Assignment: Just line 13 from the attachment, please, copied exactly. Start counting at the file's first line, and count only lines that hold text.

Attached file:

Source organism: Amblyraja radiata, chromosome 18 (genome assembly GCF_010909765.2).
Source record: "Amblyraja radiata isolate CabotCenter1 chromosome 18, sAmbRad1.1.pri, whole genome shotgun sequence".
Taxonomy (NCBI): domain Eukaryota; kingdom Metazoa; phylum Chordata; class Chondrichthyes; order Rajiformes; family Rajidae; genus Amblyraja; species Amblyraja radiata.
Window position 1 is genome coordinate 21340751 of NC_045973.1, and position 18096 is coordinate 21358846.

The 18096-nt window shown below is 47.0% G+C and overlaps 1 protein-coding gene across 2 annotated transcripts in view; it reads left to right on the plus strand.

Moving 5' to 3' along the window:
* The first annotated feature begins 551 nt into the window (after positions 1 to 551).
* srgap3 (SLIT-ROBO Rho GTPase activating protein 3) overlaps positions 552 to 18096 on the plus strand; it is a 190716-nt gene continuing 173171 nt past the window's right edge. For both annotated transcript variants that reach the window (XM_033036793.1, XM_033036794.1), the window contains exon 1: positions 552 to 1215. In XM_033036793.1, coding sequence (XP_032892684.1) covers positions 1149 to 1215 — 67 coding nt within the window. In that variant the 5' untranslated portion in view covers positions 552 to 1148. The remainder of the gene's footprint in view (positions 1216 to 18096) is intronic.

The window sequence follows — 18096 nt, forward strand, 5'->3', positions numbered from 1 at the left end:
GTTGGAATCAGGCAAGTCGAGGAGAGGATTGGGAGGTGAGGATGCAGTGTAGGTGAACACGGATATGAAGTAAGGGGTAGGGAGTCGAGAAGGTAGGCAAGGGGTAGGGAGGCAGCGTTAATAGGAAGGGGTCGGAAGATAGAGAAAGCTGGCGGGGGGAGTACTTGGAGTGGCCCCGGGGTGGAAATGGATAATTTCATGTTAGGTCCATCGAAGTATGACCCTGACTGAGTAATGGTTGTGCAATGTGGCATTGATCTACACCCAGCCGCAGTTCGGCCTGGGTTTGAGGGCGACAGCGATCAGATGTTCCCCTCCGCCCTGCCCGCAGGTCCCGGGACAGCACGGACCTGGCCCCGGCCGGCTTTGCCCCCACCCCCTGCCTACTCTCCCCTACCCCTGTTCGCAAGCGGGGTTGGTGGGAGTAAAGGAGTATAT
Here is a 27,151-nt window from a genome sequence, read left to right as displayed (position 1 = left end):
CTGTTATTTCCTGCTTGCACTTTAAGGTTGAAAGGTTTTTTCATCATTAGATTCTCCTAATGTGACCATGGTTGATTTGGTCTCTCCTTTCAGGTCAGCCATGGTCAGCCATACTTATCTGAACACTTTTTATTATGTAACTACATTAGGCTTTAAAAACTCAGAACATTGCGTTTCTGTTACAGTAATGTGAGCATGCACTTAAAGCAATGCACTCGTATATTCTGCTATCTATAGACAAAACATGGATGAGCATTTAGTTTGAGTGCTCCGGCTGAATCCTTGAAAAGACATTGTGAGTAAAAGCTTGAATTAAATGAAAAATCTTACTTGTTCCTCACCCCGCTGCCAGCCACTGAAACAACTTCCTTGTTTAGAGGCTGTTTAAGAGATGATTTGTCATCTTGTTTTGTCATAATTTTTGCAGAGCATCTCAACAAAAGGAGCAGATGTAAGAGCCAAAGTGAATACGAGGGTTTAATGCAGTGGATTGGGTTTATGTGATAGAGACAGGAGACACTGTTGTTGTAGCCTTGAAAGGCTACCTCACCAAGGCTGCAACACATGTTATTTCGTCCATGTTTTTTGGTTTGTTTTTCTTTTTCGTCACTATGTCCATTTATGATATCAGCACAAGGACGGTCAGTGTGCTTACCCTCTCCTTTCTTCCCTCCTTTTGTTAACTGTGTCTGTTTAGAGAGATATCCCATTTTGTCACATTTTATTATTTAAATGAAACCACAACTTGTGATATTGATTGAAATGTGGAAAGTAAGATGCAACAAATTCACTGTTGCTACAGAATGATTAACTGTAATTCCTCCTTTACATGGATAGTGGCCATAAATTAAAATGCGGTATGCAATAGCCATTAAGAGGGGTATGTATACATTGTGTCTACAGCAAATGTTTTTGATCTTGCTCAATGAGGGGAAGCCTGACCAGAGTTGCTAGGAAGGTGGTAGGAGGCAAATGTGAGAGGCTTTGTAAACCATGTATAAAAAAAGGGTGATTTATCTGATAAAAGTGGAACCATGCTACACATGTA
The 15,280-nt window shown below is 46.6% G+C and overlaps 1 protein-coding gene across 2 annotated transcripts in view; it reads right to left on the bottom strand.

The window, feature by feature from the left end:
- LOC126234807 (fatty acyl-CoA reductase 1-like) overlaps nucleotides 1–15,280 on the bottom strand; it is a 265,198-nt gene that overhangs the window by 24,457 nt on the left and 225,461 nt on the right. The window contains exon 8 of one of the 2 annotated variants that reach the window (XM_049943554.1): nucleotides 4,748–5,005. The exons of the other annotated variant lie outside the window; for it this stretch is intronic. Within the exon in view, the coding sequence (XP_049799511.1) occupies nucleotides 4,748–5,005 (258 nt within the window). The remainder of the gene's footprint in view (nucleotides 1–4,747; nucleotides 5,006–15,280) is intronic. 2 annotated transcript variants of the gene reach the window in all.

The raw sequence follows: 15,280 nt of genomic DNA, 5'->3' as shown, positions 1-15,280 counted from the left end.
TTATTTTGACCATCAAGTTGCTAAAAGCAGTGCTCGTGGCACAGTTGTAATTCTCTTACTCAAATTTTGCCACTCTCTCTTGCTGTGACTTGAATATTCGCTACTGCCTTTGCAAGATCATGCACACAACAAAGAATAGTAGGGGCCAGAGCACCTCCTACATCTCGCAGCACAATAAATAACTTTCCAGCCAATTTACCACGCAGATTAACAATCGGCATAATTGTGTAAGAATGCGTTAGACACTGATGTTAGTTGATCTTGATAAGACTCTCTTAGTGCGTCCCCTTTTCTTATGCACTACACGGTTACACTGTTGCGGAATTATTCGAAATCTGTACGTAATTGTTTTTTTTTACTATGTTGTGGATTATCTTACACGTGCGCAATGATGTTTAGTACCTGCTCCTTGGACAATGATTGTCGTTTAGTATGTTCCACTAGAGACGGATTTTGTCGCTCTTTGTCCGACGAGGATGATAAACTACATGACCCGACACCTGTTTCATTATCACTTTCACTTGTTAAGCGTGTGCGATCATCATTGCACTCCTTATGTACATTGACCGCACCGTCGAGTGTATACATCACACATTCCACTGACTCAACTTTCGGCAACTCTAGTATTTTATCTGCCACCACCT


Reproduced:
The 15,280-nt window shown below is 46.6% G+C and overlaps 1 protein-coding gene across 2 annotated transcripts in view; it reads right to left on the bottom strand.